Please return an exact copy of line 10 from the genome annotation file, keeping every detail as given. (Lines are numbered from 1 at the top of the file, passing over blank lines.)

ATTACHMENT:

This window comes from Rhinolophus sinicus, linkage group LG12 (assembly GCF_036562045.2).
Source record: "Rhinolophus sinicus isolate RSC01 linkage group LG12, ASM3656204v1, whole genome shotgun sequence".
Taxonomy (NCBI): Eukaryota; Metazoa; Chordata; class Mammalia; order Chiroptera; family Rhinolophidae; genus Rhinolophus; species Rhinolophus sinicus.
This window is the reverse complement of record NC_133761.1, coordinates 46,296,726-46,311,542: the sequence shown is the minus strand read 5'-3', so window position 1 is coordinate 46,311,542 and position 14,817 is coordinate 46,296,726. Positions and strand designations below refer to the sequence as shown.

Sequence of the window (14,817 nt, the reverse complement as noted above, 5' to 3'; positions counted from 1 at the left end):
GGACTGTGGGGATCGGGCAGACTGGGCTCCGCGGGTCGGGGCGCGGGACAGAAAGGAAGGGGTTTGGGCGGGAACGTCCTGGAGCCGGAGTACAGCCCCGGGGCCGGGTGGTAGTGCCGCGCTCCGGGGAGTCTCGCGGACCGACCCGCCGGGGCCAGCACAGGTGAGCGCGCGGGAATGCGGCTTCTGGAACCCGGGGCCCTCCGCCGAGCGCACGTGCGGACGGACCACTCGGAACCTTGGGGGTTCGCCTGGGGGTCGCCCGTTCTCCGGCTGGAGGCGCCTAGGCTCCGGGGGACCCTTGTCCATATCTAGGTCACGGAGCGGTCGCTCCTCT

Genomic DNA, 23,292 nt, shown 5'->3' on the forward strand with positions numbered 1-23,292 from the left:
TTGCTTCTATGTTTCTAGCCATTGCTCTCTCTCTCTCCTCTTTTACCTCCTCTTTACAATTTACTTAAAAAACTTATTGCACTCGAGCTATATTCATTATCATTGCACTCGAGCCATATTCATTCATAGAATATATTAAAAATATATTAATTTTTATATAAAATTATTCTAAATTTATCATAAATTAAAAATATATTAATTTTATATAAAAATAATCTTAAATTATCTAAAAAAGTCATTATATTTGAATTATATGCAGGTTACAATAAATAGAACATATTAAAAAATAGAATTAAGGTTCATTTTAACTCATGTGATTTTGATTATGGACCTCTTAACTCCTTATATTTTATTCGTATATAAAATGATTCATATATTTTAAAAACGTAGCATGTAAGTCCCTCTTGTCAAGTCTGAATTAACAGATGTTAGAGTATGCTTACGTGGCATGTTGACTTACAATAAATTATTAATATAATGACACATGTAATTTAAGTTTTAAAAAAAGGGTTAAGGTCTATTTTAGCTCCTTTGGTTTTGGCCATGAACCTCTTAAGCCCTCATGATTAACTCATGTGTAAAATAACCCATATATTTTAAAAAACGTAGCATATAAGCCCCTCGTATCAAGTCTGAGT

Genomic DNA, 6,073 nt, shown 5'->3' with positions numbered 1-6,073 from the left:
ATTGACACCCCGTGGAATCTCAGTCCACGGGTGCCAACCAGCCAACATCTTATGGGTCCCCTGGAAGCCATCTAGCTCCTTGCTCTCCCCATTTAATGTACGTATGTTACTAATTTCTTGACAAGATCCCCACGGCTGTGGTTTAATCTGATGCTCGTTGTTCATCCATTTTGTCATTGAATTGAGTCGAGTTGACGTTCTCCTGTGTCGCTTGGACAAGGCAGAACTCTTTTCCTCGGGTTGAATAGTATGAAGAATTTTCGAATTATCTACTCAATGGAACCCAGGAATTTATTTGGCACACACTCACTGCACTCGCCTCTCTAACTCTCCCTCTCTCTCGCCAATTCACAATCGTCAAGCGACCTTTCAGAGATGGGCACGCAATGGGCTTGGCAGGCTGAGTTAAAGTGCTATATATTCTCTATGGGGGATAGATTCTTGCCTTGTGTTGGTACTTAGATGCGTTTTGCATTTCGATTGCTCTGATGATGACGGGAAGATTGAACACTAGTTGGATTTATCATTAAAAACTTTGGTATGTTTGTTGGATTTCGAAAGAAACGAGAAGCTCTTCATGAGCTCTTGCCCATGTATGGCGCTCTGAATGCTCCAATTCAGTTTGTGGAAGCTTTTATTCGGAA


ATTGACACCCCGTGGAATCTCAGTCCACGGGTGCCAACCAGCCAACATCTTATGGGTCCCCTGGAAGCCATCTAGCTCCTTGCTCTCCCCATTTAATGTACGTATGTTACTAATTTCTTGACAAGATCCCCACGGCTGTGGTTTAATCTGATGCTCGTTGTTCATCCATTTTGTCATTGAATTGAGTCGAGTTGACGTTCTCCTGTGTCGCTTGGACAAGGCAGAACTCTTTTCCTCGGGTTGAATAGTATGAAGAATTTTCGAATTATCTACTCAATGGAACCCAGGAATTTATTTGGCACACACTCACTGCACTCGCCTCTCTAACTCTCCCTCTCTCTCGCCAATTCACAATCGTCAAGCGACCTTTCAGAGATGGGCACGCAATGGGCTTGGCAGGCTGAGTTAAAGTGCTATATATTCTCTATGGGGGATAGATTCTTGCCTTGTGTTGGTACTTAGATGCGTTTTGCATTTCGATTGCTCTGATGATGACGGGAAGATTGAACACTAGTTGGATTTATCATTAAAAACTTTGGTATGTTTGTTGGATTTCGAAAGAAACGAGAAGCTCTTCATGAGCTCTTGCCCATGTATGGCGCTCTGAATGCTCCAATTCAGTTTGTGGAAGCTTTTATTCGGAA